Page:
The Dark Side of Mother’s Day

By Gabrielle Frackman, PhD

I’ve made a point of trying to ignore Mother’s Day for nearly my entire life, always with poor success. My mother died when I was young, and I’ve grown up hating Mother’s Day. For me it has always been the loneliest day of the year. Leading up to it I inevitably grow tense, my body viscerally reacting to the indicators of its impending arrival, most notably, the sudden scarcity of Sunday brunch availability at every restaurant that’s worth eating at, and even those that aren't—because no one, apparently, deserves to have brunch on Mother’s Day unless one is or has a mother.

On the week of Mother’s Day there is only one thing on the menu—a big, bloody slab of prime mother-related disappointment. It’s not rare but it’s raw. I hunker down and bear it, allow myself at least one good sobbing session, only because I’m starving and there’s nowhere to eat. And then I return to the “ignoring.”  

But here’s the catch: it’s not about me anymore. In this way, my career as a psychologist working in women’s reproductive mental health has shown me one facet of what it is to be a mother and have a responsibility for someone besides myself. It’s not by chance that I’ve chosen this field, but it still sometimes feels like a cruel joke that the one day of the year I don’t want to acknowledge is the day that unhinges some of my patients the most. Many of them will undoubtedly try to “ignore” it as I do. My job is to help them face it and resist jumping on the avoidance bandwagon with them.

My patients are mothers who are struggling with perinatal or postpartum depression and anxiety, ones who want to celebrate motherhood but are questioning whether they actually hate this thing that stole their freedom, sleep, and focus, and sometimes their careers, relationships, and old identities. My patients are the women who think they are damaged beyond repair when the sounds of their children laughing no longer bring them joy or when they have intrusive thoughts about hurting their children or themselves and realize their lives are no longer their own to end if they want to without significant collateral damage (see below for resources if this describes you. You’re not alone). 

My patients are some of the 6.1 million women in the United States dealing with infertility. They are the ones on adoption waiting lists, the ones doing countless rounds of IUI or IVF and sometimes going broke in the process. They can inject themselves with hormones without batting an eye, rattle off medications and protocols like they’re baby names, which they dare not even think of lest they get their hopes up. They are the ones tracking ovulation with twenty different apps, casually dropping terms like “fertile window” and “ovarian reserves,” inventing ways to keep their love lives hot while planning intercourse with calendar invites, and trying to “stay positive” while recognizing that what used to be fun and intimate is now stressful and mechanical and leads to arguments with their partners more times than not.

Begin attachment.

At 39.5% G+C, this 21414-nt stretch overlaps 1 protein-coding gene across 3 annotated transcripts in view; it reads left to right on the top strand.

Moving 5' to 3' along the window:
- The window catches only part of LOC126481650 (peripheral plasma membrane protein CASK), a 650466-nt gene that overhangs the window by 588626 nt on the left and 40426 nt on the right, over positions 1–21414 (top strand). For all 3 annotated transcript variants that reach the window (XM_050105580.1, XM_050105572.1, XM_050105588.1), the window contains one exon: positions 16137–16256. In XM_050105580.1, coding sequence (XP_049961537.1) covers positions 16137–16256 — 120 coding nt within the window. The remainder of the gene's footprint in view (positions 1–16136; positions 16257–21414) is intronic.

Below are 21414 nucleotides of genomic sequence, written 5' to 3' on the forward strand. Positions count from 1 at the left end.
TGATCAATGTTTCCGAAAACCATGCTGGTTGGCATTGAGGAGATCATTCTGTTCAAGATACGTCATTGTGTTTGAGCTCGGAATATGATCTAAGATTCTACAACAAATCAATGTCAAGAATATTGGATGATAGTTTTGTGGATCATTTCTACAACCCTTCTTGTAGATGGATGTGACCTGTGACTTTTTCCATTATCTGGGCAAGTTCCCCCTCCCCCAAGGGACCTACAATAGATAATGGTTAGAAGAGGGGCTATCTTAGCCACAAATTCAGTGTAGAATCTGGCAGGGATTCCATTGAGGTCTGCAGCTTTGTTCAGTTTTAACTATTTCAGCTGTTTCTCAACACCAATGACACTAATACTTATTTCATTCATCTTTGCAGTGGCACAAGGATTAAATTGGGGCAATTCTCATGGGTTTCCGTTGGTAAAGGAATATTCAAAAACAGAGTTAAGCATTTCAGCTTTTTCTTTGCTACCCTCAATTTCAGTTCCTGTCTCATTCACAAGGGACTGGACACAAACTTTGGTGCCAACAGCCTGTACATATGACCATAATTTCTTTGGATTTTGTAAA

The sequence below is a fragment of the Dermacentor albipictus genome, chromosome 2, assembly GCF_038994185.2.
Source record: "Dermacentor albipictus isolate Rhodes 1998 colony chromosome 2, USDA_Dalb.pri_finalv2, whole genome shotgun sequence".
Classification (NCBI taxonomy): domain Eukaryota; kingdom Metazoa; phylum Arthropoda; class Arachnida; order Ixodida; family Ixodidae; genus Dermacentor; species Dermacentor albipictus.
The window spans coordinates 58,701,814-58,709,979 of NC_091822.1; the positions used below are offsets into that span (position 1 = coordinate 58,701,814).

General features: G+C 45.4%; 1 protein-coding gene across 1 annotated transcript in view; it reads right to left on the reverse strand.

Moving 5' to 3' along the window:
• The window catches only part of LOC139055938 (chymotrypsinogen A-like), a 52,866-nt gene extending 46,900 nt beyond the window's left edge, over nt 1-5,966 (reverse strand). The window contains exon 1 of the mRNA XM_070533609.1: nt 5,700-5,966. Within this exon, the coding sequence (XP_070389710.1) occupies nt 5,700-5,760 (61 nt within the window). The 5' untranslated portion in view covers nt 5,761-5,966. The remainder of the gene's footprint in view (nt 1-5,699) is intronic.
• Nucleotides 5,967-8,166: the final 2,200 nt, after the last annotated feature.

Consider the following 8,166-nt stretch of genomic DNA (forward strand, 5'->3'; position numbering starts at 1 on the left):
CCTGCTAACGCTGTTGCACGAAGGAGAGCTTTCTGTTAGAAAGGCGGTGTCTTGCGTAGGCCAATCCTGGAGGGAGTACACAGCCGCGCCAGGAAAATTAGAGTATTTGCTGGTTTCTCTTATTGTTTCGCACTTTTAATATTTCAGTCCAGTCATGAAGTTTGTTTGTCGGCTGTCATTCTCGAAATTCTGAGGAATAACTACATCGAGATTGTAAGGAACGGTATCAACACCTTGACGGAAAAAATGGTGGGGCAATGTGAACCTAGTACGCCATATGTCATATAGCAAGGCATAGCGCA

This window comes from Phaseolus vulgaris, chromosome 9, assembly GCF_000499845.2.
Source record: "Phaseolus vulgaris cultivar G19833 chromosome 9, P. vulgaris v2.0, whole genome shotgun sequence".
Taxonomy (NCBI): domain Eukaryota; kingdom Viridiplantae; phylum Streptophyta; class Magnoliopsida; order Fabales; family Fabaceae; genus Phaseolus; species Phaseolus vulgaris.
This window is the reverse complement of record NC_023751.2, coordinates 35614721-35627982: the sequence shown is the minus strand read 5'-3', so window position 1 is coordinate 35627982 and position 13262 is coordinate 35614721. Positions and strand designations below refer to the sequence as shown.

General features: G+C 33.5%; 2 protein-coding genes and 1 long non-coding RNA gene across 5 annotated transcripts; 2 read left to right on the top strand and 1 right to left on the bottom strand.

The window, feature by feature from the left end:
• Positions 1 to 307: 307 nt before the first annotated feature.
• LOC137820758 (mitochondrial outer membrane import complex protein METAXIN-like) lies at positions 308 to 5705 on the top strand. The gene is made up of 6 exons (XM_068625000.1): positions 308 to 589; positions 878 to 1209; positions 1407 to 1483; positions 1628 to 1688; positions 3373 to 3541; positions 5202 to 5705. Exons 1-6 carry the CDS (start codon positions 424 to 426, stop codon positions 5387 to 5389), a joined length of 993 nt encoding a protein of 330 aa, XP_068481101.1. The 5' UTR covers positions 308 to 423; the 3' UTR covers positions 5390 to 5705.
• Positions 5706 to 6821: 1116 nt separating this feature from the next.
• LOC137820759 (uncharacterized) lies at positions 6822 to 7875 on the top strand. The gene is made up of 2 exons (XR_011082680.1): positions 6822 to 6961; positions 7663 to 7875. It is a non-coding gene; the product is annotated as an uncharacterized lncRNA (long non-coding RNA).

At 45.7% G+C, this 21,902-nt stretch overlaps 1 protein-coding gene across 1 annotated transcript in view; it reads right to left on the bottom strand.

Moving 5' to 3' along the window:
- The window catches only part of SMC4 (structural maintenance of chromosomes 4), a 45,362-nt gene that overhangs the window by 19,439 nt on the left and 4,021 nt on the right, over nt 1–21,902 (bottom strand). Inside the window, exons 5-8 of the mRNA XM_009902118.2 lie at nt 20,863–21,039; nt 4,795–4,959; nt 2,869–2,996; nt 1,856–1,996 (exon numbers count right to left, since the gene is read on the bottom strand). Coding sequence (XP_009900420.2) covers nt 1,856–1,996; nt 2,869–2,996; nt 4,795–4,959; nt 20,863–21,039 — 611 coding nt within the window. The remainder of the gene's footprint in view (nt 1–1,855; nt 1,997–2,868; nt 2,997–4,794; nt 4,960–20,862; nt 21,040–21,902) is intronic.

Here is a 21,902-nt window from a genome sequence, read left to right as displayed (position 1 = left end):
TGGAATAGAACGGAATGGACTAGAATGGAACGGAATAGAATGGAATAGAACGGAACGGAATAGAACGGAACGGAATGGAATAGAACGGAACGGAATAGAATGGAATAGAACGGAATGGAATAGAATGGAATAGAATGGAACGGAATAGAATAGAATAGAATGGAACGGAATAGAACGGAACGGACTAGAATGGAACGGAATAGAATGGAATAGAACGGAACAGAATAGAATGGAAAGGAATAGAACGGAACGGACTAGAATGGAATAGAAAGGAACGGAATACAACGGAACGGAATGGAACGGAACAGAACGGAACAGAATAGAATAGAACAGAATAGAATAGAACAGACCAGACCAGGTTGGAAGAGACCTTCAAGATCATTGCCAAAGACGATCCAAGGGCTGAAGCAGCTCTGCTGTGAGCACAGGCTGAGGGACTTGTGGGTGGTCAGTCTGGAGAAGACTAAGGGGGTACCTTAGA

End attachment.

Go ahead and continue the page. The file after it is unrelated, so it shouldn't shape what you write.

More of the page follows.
My patients are women who still can’t get pregnant and worry they will never be worthy of a brunch seat, who are rethinking their identities and grappling with the possibility that they may not embody the mother archetype that society has deemed worthy of this commercial holiday. They are the ones who did get pregnant and have been puking for forty weeks straight while being told by everyone how amazing pregnancy should be. In their dehydrated states they bitterly question whether it’s all worth it just for a mimosa-free Mother’s Day brunch. They’ll puke that up too. My patients are those who have lost pregnancies and wonder whether they belong to the Mother’s Club, whether an uncompleted pregnancy still “counts.” They will probably skip brunch to avoid the torture of listening to the other mothers croon about their living children, to avoid dealing with others’ awkward dance around what they don’t know how to talk about and the shattering silence they often choose instead. 

My patients are the single mothers running on no sleep. They are the ones who are constantly sick with whatever virus is going around daycare, who must care for themselves and their feverish children at the same time with zero backup knowing it will always be them doing every night feeding shift, every school pick up, every everything. My patients are the partnered mothers too, those trying to balance being mothers and lovers, those who can’t seem to find a moment when they aren’t needed by someone. They are the women pumping in session, blotting breast milk from their blouses on the way to an interview or an important meeting, killing it in the boardrooms and secretly crying later because they miss their babies and resent having to choose; or the ones not crying and feeling guilty for that.